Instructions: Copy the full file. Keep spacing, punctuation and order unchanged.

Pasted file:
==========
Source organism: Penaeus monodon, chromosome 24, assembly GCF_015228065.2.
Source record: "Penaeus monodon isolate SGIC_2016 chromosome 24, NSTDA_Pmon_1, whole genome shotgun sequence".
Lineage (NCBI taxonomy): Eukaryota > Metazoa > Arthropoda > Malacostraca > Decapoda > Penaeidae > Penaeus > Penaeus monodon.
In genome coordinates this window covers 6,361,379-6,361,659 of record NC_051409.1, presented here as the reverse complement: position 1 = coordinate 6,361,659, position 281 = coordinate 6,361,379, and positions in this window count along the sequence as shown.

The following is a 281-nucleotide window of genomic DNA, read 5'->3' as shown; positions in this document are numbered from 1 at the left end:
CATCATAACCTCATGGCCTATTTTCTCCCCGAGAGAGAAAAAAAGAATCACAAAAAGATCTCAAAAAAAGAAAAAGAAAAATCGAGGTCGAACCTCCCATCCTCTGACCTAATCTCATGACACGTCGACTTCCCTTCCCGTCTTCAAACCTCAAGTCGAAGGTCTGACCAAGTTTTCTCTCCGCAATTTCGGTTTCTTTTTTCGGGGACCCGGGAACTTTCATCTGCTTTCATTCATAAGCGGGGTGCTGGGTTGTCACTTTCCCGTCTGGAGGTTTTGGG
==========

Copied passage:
Source organism: Penaeus monodon, chromosome 24, assembly GCF_015228065.2.
Source record: "Penaeus monodon isolate SGIC_2016 chromosome 24, NSTDA_Pmon_1, whole genome shotgun sequence".
Lineage (NCBI taxonomy): Eukaryota > Metazoa > Arthropoda > Malacostraca > Decapoda > Penaeidae > Penaeus > Penaeus monodon.
In genome coordinates this window covers 6,361,379-6,361,659 of record NC_051409.1, presented here as the reverse complement: position 1 = coordinate 6,361,659, position 281 = coordinate 6,361,379, and positions in this window count along the sequence as shown.

The following is a 281-nucleotide window of genomic DNA, read 5'->3' as shown; positions in this document are numbered from 1 at the left end:
CATCATAACCTCATGGCCTATTTTCTCCCCGAGAGAGAAAAAAAGAATCACAAAAAGATCTCAAAAAAAGAAAAAGAAAAATCGAGGTCGAACCTCCCATCCTCTGACCTAATCTCATGACACGTCGACTTCCCTTCCCGTCTTCAAACCTCAAGTCGAAGGTCTGACCAAGTTTTCTCTCCGCAATTTCGGTTTCTTTTTTCGGGGACCCGGGAACTTTCATCTGCTTTCATTCATAAGCGGGGTGCTGGGTTGTCACTTTCCCGTCTGGAGGTTTTGGG